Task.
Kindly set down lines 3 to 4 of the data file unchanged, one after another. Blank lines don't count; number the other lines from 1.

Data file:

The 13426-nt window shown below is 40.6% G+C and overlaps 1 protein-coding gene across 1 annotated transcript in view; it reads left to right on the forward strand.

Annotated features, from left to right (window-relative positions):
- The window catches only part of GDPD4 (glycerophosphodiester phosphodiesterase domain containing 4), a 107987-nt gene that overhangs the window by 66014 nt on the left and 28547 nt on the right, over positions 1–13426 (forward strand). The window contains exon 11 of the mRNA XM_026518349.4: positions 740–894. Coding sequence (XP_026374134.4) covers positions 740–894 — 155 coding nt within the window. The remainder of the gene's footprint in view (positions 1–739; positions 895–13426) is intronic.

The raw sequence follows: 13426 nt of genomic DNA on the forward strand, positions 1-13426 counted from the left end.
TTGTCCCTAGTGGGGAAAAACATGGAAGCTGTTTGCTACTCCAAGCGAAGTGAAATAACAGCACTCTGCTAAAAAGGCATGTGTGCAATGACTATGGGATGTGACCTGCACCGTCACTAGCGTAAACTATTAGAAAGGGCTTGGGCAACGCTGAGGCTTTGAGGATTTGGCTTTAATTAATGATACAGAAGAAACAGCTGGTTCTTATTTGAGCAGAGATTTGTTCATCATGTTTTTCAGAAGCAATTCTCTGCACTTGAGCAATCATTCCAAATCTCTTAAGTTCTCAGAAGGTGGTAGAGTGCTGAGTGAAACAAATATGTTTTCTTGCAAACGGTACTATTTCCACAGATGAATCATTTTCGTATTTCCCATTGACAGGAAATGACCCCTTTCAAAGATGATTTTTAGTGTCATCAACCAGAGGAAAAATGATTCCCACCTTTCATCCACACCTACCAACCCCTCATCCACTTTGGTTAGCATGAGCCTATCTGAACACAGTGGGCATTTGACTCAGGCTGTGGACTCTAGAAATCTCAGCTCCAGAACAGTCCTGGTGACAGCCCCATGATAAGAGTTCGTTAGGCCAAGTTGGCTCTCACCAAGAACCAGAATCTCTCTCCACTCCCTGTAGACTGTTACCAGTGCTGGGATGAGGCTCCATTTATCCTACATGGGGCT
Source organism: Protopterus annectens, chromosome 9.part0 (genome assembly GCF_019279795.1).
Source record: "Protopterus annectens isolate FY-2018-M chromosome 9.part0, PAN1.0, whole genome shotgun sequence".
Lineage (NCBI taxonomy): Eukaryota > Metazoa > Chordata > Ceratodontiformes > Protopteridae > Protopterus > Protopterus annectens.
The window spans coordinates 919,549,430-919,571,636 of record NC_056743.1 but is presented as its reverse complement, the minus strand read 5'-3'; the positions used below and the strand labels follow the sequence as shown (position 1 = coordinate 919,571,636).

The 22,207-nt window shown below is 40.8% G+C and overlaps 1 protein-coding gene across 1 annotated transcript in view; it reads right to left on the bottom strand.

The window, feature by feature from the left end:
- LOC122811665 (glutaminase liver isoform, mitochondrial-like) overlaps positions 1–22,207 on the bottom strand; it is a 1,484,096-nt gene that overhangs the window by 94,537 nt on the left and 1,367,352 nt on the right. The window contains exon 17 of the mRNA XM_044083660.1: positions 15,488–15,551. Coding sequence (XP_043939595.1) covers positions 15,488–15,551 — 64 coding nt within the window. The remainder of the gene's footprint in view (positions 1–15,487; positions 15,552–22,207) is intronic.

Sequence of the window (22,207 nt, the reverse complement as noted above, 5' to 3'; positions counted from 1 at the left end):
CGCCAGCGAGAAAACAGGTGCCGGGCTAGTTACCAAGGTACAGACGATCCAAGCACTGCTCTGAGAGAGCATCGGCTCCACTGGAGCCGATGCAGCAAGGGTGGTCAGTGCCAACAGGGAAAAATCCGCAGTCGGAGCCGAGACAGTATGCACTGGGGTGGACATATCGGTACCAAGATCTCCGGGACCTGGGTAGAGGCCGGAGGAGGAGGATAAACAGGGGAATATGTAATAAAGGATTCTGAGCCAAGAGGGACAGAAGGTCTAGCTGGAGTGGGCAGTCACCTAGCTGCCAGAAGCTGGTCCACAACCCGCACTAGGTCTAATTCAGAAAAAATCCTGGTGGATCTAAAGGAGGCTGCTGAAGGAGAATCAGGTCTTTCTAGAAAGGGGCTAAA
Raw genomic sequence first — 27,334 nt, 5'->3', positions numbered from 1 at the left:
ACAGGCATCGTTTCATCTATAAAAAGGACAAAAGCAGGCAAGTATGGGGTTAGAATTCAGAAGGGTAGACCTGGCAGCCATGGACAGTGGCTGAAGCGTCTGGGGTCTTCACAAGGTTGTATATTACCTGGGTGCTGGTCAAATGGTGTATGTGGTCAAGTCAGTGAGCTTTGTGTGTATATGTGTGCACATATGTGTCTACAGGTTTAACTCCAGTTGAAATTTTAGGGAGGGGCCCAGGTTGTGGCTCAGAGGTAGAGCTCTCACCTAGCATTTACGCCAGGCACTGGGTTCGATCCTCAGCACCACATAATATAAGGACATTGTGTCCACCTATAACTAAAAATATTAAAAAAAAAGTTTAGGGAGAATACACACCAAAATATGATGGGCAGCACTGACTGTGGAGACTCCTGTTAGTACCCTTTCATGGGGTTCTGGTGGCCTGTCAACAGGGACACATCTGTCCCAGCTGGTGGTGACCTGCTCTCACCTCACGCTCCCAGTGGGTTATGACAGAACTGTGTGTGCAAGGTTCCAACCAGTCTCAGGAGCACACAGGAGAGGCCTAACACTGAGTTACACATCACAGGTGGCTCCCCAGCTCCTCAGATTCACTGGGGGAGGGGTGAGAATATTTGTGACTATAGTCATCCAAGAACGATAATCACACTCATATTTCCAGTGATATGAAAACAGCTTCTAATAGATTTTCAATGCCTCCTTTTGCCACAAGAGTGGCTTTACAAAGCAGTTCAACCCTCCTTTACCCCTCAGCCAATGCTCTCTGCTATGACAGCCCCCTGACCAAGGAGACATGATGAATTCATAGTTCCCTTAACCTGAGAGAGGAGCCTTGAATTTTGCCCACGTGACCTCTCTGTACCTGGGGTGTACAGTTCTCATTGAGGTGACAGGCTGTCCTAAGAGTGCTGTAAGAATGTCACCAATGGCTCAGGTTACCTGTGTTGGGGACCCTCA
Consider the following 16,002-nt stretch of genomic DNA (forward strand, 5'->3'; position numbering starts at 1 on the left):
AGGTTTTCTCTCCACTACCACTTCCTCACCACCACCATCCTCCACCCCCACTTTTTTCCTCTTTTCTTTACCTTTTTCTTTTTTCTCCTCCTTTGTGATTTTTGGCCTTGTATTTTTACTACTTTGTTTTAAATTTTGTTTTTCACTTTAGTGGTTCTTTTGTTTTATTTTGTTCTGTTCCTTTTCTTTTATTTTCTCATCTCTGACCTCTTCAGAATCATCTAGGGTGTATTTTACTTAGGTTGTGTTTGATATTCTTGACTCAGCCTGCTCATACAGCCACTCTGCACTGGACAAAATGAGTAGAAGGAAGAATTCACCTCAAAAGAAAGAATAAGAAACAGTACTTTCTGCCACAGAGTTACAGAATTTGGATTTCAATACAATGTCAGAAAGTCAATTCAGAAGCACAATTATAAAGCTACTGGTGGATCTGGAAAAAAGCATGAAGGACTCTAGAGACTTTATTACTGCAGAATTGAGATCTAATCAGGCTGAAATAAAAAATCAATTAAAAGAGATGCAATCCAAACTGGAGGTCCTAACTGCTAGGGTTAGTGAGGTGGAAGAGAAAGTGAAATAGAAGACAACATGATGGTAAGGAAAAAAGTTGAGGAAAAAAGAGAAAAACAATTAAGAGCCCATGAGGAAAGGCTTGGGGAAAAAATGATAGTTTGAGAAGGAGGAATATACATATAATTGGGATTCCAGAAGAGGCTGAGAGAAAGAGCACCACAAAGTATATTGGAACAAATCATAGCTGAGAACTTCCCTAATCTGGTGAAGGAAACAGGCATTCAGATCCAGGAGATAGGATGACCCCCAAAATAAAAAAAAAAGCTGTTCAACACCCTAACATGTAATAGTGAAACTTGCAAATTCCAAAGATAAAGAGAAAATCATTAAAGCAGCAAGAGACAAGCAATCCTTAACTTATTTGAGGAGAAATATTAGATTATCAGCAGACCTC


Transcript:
- The window catches only part of GDPD4 (glycerophosphodiester phosphodiesterase domain containing 4), a 107987-nt gene that overhangs the window by 66014 nt on the left and 28547 nt on the right, over positions 1–13426 (forward strand). The window contains exon 11 of the mRNA XM_026518349.4: positions 740–894. Coding sequence (XP_026374134.4) covers positions 740–894 — 155 coding nt within the window. The remainder of the gene's footprint in view (positions 1–739; positions 895–13426) is intronic.

The raw sequence follows: 13426 nt of genomic DNA on the forward strand, positions 1-13426 counted from the left end.